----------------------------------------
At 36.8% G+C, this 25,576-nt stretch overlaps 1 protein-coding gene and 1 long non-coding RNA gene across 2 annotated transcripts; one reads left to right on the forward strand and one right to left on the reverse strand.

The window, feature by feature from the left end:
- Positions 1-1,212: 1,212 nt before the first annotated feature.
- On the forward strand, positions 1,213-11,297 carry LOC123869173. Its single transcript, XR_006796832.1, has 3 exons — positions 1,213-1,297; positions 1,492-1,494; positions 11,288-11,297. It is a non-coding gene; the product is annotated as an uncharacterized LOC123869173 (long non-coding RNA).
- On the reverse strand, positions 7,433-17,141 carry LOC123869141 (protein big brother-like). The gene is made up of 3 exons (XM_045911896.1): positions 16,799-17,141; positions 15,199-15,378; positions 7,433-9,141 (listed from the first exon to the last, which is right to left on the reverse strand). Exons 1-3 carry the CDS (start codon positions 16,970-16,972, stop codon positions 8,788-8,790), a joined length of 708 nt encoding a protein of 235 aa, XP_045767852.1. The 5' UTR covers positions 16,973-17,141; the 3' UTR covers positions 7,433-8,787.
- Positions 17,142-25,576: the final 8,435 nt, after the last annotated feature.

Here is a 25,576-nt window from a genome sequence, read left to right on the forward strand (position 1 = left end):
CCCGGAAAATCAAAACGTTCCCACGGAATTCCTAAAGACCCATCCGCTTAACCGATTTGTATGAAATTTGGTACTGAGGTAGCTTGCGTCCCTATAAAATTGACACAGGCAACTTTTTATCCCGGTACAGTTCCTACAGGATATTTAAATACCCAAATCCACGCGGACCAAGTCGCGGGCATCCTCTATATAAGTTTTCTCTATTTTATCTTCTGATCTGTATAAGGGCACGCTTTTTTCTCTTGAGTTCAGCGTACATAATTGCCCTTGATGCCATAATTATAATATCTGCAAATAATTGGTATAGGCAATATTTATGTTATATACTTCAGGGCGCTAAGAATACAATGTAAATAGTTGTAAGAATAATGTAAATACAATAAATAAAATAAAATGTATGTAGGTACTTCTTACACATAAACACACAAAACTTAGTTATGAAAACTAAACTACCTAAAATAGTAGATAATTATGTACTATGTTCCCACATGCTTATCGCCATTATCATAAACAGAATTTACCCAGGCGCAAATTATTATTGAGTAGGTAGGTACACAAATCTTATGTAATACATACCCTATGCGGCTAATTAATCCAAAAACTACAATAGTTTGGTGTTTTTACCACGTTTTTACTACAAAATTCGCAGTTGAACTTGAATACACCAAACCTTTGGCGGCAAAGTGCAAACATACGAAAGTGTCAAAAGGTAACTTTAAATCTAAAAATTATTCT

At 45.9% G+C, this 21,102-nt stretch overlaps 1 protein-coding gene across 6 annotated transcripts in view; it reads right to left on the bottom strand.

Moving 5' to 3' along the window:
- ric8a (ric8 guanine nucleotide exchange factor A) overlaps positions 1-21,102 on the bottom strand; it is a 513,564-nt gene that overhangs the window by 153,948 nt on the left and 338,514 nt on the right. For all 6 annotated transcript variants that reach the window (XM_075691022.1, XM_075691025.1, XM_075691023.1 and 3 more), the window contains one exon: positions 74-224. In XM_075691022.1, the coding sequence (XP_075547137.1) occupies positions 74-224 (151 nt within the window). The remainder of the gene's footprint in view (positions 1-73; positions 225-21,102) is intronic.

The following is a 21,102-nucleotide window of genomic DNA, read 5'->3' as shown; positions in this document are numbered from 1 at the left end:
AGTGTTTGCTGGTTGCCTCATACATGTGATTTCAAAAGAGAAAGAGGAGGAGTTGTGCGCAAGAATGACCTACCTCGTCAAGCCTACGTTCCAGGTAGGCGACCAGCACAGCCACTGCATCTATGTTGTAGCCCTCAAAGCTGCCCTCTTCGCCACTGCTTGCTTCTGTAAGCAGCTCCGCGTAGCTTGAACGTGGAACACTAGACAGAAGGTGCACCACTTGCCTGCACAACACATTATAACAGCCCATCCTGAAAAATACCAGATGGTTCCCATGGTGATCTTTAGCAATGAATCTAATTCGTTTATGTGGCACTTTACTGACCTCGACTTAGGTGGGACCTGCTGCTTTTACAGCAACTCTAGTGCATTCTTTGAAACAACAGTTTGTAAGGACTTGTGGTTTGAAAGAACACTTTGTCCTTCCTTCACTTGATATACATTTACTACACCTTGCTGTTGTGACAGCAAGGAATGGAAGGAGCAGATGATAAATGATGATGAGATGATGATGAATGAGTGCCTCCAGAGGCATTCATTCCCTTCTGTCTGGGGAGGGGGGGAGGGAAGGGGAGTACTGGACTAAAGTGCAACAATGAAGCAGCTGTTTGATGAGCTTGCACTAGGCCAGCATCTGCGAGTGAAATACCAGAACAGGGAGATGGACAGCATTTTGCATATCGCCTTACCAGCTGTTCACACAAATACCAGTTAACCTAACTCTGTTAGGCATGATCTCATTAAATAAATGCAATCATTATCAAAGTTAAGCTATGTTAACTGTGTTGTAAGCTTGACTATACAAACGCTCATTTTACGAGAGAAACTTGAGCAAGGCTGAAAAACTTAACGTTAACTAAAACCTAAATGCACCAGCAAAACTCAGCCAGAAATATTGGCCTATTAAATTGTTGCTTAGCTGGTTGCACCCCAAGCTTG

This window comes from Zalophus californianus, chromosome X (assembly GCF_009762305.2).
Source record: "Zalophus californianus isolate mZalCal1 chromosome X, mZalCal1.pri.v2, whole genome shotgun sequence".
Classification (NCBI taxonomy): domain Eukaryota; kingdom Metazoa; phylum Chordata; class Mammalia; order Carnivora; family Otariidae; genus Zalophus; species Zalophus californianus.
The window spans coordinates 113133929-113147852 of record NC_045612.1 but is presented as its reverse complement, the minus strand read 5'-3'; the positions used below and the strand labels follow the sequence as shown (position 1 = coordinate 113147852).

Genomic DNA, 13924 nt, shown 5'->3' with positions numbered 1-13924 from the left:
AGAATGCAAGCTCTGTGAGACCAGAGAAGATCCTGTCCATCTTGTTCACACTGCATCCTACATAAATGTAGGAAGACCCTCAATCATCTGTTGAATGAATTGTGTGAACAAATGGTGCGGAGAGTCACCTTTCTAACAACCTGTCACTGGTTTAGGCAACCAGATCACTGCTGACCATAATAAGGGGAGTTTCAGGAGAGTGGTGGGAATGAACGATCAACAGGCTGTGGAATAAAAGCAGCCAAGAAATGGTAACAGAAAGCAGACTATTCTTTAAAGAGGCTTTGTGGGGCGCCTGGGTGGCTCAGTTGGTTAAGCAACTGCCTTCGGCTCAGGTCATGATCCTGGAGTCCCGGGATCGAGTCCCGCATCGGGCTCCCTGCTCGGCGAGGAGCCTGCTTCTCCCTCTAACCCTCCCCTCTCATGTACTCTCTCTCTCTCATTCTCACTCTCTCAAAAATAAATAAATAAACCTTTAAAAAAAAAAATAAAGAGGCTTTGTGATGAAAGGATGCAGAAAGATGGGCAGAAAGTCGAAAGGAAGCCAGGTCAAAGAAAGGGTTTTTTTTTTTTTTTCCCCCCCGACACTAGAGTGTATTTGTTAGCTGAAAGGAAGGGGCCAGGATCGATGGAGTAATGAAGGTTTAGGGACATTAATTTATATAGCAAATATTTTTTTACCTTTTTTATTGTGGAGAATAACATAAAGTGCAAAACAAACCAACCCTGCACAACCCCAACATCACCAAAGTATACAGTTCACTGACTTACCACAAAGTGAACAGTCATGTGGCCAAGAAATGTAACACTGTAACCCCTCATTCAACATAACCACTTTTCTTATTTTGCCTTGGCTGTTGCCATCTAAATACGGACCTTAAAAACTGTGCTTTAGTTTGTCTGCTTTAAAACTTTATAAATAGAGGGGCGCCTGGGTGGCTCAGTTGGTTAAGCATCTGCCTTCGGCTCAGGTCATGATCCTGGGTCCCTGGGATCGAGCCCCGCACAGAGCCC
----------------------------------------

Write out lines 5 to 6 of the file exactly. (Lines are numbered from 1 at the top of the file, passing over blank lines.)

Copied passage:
- On the reverse strand, positions 7,433-17,141 carry LOC123869141 (protein big brother-like). The gene is made up of 3 exons (XM_045911896.1): positions 16,799-17,141; positions 15,199-15,378; positions 7,433-9,141 (listed from the first exon to the last, which is right to left on the reverse strand). Exons 1-3 carry the CDS (start codon positions 16,970-16,972, stop codon positions 8,788-8,790), a joined length of 708 nt encoding a protein of 235 aa, XP_045767852.1. The 5' UTR covers positions 16,973-17,141; the 3' UTR covers positions 7,433-8,787.
- Positions 17,142-25,576: the final 8,435 nt, after the last annotated feature.